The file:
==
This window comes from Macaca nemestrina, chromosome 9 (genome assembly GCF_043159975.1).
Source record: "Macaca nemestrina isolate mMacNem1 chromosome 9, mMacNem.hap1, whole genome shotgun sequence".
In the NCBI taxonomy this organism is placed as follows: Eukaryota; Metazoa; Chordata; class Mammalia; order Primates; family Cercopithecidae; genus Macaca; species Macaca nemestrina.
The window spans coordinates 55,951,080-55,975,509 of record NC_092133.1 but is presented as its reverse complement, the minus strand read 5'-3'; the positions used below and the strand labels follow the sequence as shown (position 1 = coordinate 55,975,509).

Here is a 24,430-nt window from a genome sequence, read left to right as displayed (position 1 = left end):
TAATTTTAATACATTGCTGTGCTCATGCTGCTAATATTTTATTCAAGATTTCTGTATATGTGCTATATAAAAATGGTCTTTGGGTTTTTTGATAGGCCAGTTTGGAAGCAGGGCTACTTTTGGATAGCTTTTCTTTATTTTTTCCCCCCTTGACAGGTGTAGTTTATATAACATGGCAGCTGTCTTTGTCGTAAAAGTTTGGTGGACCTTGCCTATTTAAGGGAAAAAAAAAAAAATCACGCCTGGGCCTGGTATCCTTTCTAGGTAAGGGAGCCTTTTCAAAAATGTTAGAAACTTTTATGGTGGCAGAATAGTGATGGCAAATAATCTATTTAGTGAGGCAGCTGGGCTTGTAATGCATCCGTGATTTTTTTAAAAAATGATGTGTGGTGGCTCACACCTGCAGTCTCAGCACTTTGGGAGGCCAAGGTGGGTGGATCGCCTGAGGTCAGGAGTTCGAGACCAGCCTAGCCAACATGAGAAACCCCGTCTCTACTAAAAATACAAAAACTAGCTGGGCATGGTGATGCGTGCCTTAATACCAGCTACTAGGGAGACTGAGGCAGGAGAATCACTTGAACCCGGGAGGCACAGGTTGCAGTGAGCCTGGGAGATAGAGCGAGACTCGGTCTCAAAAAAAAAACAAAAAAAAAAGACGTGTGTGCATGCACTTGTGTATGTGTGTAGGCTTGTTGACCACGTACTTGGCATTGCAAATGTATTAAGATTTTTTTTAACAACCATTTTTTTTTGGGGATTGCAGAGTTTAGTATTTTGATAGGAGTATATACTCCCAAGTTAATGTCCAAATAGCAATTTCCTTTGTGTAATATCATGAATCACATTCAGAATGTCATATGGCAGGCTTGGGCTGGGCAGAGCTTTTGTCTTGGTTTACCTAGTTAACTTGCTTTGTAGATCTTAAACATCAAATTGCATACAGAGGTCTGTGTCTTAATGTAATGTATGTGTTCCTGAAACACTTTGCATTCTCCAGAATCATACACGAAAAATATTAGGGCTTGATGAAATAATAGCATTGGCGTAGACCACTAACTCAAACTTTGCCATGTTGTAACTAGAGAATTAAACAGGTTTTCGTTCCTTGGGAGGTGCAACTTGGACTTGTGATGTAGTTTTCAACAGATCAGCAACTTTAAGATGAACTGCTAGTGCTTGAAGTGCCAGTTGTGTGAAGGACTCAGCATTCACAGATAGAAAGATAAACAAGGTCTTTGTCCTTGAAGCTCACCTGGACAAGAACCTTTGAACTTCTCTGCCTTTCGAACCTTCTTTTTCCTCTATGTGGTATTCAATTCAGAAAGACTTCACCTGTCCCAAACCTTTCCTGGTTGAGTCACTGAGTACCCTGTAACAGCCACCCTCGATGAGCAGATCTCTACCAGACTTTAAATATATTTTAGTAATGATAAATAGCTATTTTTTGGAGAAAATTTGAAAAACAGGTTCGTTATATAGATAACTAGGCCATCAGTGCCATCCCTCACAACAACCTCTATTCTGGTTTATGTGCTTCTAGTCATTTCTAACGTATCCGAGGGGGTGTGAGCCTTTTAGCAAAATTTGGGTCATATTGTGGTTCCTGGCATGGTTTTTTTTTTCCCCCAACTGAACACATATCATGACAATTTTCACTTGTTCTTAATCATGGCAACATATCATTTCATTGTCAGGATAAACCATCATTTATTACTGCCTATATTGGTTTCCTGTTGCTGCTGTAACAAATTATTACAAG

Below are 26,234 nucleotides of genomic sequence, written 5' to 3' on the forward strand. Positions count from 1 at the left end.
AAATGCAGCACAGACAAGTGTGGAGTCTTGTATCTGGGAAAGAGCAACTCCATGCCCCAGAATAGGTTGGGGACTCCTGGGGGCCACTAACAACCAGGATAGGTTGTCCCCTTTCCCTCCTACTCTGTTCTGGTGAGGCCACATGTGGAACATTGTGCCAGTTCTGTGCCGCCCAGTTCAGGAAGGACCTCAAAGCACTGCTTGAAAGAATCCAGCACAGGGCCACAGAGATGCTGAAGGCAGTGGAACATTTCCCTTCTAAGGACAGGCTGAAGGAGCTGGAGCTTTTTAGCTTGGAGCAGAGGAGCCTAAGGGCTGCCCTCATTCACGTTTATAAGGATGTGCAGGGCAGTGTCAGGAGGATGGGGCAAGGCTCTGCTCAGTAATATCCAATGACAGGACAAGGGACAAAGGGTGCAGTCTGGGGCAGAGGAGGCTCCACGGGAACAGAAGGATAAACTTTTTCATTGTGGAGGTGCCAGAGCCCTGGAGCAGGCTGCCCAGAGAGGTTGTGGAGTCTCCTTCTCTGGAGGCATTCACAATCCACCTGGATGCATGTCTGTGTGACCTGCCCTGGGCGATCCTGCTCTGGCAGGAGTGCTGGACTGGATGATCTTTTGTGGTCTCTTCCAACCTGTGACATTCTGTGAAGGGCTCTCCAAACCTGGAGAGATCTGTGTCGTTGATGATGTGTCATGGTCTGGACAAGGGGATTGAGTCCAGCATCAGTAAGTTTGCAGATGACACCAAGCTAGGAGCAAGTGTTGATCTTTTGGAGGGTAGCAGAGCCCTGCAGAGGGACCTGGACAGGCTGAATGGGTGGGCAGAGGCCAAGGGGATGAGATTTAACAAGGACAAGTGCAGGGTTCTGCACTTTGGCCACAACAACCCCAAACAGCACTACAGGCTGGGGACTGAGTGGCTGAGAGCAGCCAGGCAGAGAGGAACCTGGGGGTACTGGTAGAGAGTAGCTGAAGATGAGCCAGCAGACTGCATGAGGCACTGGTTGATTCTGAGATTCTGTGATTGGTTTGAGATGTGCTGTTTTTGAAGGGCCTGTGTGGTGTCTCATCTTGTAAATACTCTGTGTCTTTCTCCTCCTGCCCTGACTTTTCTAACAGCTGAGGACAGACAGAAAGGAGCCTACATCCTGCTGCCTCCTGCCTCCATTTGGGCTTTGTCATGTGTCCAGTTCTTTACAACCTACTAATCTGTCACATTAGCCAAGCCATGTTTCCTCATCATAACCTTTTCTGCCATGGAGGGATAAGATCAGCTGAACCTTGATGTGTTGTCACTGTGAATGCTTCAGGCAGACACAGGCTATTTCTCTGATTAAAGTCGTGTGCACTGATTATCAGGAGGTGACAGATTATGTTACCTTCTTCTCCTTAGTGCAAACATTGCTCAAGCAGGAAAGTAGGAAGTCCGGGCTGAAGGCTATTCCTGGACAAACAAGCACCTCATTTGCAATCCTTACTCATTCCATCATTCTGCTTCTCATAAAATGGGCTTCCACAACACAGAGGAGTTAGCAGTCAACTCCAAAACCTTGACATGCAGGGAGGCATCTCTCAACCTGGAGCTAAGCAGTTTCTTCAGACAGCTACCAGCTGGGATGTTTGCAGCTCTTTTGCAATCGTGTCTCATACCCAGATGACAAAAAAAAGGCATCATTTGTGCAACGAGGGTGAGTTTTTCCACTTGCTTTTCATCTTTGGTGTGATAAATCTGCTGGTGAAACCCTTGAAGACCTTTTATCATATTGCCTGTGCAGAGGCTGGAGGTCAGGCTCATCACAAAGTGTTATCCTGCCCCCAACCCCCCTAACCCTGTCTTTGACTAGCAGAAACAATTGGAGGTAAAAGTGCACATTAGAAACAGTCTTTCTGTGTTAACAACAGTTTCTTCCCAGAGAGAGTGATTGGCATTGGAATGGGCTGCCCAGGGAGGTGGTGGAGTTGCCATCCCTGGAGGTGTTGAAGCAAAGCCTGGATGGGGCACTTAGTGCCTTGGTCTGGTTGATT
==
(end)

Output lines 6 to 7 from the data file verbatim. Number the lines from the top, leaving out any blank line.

TAATTTTAATACATTGCTGTGCTCATGCTGCTAATATTTTATTCAAGATTTCTGTATATGTGCTATATAAAAATGGTCTTTGGGTTTTTTGATAGGCCAGTTTGGAAGCAGGGCTACTTTTGGATAGCTTTTCTTTATTTTTTCCCCCCTTGACAGGTGTAGTTTATATAACATGGCAGCTGTCTTTGTCGTAAAAGTTTGGTGGACCTTGCCTATTTAAGGGAAAAAAAAAAAAATCACGCCTGGGCCTGGTATCCTTTCTAGGTAAGGGAGCCTTTTCAAAAATGTTAGAAACTTTTATGGTGGCAGAATAGTGATGGCAAATAATCTATTTAGTGAGGCAGCTGGGCTTGTAATGCATCCGTGATTTTTTTAAAAAATGATGTGTGGTGGCTCACACCTGCAGTCTCAGCACTTTGGGAGGCCAAGGTGGGTGGATCGCCTGAGGTCAGGAGTTCGAGACCAGCCTAGCCAACATGAGAAACCCCGTCTCTACTAAAAATACAAAAACTAGCTGGGCATGGTGATGCGTGCCTTAATACCAGCTACTAGGGAGACTGAGGCAGGAGAATCACTTGAACCCGGGAGGCACAGGTTGCAGTGAGCCTGGGAGATAGAGCGAGACTCGGTCTCAAAAAAAAAACAAAAAAAAAAGACGTGTGTGCATGCACTTGTGTATGTGTGTAGGCTTGTTGACCACGTACTTGGCATTGCAAATGTATTAAGATTTTTTTTAACAACCATTTTTTTTTGGGGATTGCAGAGTTTAGTATTTTGATAGGAGTATATACTCCCAAGTTAATGTCCAAATAGCAATTTCCTTTGTGTAATATCATGAATCACATTCAGAATGTCATATGGCAGGCTTGGGCTGGGCAGAGCTTTTGTCTTGGTTTACCTAGTTAACTTGCTTTGTAGATCTTAAACATCAAATTGCATACAGAGGTCTGTGTCTTAATGTAATGTATGTGTTCCTGAAACACTTTGCATTCTCCAGAATCATACACGAAAAATATTAGGGCTTGATGAAATAATAGCATTGGCGTAGACCACTAACTCAAACTTTGCCATGTTGTAACTAGAGAATTAAACAGGTTTTCGTTCCTTGGGAGGTGCAACTTGGACTTGTGATGTAGTTTTCAACAGATCAGCAACTTTAAGATGAACTGCTAGTGCTTGAAGTGCCAGTTGTGTGAAGGACTCAGCATTCACAGATAGAAAGATAAACAAGGTCTTTGTCCTTGAAGCTCACCTGGACAAGAACCTTTGAACTTCTCTGCCTTTCGAACCTTCTTTTTCCTCTATGTGGTATTCAATTCAGAAAGACTTCACCTGTCCCAAACCTTTCCTGGTTGAGTCACTGAGTACCCTGTAACAGCCACCCTCGATGAGCAGATCTCTACCAGACTTTAAATATATTTTAGTAATGATAAATAGCTATTTTTTGGAGAAAATTTGAAAAACAGGTTCGTTATATAGATAACTAGGCCATCAGTGCCATCCCTCACAACAACCTCTATTCTGGTTTATGTGCTTCTAGTCATTTCTAACGTATCCGAGGGGGTGTGAGCCTTTTAGCAAAATTTGGGTCATATTGTGGTTCCTGGCATGGTTTTTTTTTTCCCCCAACTGAACACATATCATGACAATTTTCACTTGTTCTTAATCATGGCAACATATCATTTCATTGTCAGGATAAACCATCATTTATTACTGCCTATATTGGTTTCCTGTTGCTGCTGTAACAAATTATTACAAG

Below are 26,234 nucleotides of genomic sequence, written 5' to 3' on the forward strand. Positions count from 1 at the left end.